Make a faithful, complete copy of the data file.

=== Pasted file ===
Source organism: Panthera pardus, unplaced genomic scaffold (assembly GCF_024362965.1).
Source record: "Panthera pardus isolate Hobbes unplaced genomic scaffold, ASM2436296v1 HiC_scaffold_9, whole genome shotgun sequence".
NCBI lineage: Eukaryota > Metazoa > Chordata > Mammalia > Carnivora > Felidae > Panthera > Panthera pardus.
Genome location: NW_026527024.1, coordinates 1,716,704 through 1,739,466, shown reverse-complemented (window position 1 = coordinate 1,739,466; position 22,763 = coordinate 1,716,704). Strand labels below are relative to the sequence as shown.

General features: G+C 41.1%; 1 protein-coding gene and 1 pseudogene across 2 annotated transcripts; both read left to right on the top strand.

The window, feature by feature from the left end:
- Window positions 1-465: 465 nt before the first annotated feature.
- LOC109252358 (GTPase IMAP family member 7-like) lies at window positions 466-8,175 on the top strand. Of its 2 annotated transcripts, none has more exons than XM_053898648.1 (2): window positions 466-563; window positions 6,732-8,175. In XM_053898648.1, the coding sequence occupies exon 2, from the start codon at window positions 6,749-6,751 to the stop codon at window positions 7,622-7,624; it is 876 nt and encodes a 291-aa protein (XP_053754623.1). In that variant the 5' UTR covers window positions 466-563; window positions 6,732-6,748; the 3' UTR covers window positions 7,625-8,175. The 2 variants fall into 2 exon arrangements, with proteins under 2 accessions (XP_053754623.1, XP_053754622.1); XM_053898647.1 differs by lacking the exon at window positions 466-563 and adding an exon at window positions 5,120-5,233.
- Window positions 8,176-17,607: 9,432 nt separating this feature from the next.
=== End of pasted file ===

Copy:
Source organism: Panthera pardus, unplaced genomic scaffold (assembly GCF_024362965.1).
Source record: "Panthera pardus isolate Hobbes unplaced genomic scaffold, ASM2436296v1 HiC_scaffold_9, whole genome shotgun sequence".
NCBI lineage: Eukaryota > Metazoa > Chordata > Mammalia > Carnivora > Felidae > Panthera > Panthera pardus.
Genome location: NW_026527024.1, coordinates 1,716,704 through 1,739,466, shown reverse-complemented (window position 1 = coordinate 1,739,466; position 22,763 = coordinate 1,716,704). Strand labels below are relative to the sequence as shown.

General features: G+C 41.1%; 1 protein-coding gene and 1 pseudogene across 2 annotated transcripts; both read left to right on the top strand.

The window, feature by feature from the left end:
- Window positions 1-465: 465 nt before the first annotated feature.
- LOC109252358 (GTPase IMAP family member 7-like) lies at window positions 466-8,175 on the top strand. Of its 2 annotated transcripts, none has more exons than XM_053898648.1 (2): window positions 466-563; window positions 6,732-8,175. In XM_053898648.1, the coding sequence occupies exon 2, from the start codon at window positions 6,749-6,751 to the stop codon at window positions 7,622-7,624; it is 876 nt and encodes a 291-aa protein (XP_053754623.1). In that variant the 5' UTR covers window positions 466-563; window positions 6,732-6,748; the 3' UTR covers window positions 7,625-8,175. The 2 variants fall into 2 exon arrangements, with proteins under 2 accessions (XP_053754623.1, XP_053754622.1); XM_053898647.1 differs by lacking the exon at window positions 466-563 and adding an exon at window positions 5,120-5,233.
- Window positions 8,176-17,607: 9,432 nt separating this feature from the next.